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Posts Tagged ‘Renaissance art Florence’

A fascinating new documentary about the Ospedale degli Innocenti in Florence, an orphanage established in the 15th Century, will be premiered in Florence on May 17, 2019.

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Basilica della Santissima Annunziata (white facade) and the Ospedale degli Innocenti

Read an article about the orphans of the Renaissance, and this unique institution, on our blog.

Ospedale degli Innocenti.

Director Davide Batistella will be present at the premier of this latest documentary.

Trailer: The Innocents of Florence

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Innocenti

From the Advancing Women Artist’s announcement:

“In this 90’ minute feature-length documentary film, Battistella explores the themes of art, motherhood, Florentine humanism and how a progressive-thinking Renaissance society created one of the first Children’s hospitals in the world. He tells this story through the restoration of a painting that was created as the banner for the Innocenti Institute in 1446.”

In addition to learning more about the fascinating story of the Innocenti, I also invite readers to review the incredible work that is being conducted by the AWA, based in Florence.

This dedicated group of passionate art experts, along with those who love the work of female Renaissance painters, is leading the way for the restoration of work by female artists of that period, while ensuring the correct attribution of their work. If you are interested in supporting the work of this important organization, here is a link with more information.

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The work of restoration never ends

 

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Here is some great news about the Uffizi in Florence.

For those who have visited the gallery, you may recall the Sandro Botticelli rooms located off of the Eastern/First Corridor in numbers 10 – 14. (See map below) They were rather dark, crowded (always) and not easy to navigate.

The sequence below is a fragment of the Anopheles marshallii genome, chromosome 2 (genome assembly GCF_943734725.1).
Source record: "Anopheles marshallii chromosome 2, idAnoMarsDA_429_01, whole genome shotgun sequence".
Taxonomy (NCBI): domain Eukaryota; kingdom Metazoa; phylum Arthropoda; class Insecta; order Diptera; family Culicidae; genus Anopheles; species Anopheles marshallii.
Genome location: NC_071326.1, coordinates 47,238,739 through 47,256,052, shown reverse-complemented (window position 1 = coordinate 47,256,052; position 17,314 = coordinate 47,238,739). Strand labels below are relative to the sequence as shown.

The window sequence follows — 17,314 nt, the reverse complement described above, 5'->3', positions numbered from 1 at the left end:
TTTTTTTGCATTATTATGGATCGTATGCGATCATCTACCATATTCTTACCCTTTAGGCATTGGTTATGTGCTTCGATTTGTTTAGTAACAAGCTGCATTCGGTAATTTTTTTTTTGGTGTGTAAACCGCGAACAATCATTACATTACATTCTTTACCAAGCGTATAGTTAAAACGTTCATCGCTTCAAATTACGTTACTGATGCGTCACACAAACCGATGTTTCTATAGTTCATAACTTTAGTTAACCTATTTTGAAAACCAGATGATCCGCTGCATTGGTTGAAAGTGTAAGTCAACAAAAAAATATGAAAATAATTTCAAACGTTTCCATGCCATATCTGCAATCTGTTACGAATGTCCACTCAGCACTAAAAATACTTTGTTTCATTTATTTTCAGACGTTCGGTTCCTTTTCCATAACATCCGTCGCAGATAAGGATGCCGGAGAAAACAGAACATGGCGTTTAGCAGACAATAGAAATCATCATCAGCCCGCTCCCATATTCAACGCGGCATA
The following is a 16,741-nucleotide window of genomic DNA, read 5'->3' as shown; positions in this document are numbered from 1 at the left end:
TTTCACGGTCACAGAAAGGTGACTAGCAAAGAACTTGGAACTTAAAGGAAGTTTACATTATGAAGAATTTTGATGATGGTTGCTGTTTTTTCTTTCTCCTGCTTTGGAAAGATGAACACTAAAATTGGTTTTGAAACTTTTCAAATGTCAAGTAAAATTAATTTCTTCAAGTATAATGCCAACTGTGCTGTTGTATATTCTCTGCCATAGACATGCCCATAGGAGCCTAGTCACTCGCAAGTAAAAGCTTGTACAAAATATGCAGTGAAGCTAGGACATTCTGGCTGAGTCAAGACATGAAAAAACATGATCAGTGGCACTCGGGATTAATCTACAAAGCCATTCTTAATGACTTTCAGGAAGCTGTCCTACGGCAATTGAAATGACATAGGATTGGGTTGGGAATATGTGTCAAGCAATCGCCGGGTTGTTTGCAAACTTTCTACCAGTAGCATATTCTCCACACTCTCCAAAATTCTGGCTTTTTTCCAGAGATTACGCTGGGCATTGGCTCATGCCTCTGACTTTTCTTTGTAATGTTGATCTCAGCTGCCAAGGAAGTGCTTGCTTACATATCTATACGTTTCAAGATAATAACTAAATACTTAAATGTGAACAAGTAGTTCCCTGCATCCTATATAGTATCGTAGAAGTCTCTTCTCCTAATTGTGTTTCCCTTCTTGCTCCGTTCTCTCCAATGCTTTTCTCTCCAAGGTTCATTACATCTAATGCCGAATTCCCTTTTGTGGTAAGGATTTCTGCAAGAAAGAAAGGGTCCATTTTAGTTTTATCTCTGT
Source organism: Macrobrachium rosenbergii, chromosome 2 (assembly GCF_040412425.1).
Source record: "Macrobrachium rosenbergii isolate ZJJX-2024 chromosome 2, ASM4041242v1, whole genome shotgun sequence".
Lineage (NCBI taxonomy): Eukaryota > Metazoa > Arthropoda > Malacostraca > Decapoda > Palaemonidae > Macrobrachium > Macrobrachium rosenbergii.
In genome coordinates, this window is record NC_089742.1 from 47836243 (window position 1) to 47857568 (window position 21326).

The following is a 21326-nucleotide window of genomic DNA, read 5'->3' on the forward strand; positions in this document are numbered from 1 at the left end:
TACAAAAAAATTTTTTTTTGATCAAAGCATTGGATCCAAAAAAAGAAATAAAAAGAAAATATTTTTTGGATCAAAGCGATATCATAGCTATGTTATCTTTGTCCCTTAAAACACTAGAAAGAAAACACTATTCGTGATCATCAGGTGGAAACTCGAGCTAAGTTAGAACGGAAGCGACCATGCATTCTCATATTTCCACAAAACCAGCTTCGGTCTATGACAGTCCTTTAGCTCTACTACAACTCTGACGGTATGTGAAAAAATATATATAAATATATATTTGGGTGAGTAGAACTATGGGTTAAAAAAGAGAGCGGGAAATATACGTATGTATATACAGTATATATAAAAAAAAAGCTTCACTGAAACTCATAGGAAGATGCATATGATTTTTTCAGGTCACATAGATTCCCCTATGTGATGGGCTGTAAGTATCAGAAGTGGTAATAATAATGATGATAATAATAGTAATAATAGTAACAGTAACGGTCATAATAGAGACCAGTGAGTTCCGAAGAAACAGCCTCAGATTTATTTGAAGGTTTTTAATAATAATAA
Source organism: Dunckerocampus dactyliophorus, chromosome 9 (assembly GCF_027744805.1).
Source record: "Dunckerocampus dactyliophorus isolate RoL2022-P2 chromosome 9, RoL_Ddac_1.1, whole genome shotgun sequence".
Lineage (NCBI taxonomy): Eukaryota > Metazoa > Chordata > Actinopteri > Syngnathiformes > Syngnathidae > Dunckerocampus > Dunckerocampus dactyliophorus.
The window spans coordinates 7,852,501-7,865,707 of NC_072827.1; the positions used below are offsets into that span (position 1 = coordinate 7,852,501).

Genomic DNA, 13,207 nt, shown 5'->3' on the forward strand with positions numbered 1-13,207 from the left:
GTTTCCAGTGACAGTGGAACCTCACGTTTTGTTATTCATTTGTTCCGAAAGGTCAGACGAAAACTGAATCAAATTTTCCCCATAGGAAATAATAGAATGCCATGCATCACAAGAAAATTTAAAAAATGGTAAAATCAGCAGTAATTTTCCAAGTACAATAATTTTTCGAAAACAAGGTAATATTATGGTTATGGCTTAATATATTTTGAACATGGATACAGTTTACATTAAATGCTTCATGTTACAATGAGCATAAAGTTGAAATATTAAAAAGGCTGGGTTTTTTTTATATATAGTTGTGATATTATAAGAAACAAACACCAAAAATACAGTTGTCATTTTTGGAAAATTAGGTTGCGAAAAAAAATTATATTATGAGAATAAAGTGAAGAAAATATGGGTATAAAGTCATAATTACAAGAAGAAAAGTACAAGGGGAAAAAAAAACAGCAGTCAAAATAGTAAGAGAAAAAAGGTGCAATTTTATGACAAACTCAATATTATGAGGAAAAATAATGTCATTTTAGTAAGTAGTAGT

Thanks to a complete renovation of those rooms, the Botticelli’s glow as never before. In addition to the rooms dedicated to Sandro, Rooms 9 and 15 have been upgraded as well.

The rooms reopened on October 18, 2016 (yesterday).  For those of you headed to Florence anytime in the future will enjoy the spectacular way his unforgettable work is now showcased.

Enjoy!

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Primavera in the newly renovated rooms of Botticelli at the Uffizi

Uffizi Gallery

CLOSED MONDAYS!!

Tuesday – Sunday, 08:15AM – 06:50PM

Tickets: Uffizi Web Site

MAP OF BOTTICELLI ROOMS, UFFIZI

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As part of the Art and History of Renaissance Art class, this video is used to introduce the students to the music and art of certain periods of Florentine art. I hope that you will enjoy this brief (Four Minute) presentation and, as always, thank you for taking the time to read about bella Italia with “Travels Across Italy”!

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Bargello View from Uffizi Firenze

Museo Nazionale del Bargello Florence – View from Uffizi Gallery

On an early spring day in 1475, a young girl sat on a stool in the workshop of the Italian master, Andrea del Verrocchio.  A fresh bouquet of wildflowers had been given to her just before she sat in the master’s studio.

Born Andrea di Michele di Francesco de’ Cioni, Verrocchio was well known in the halls of Medici power in Florence during the early Renaissance. His study of this particular young girl rests on a stand in what is now called the Sale Verrocchio  – a small second floor gallery in the Bargello Museum in Florence.

The question that, even today, occupies the minds of many art critics and historians about Verrochio’s bust of that Tuscan girl is “Who created the bust of Dama col Mazzolino?”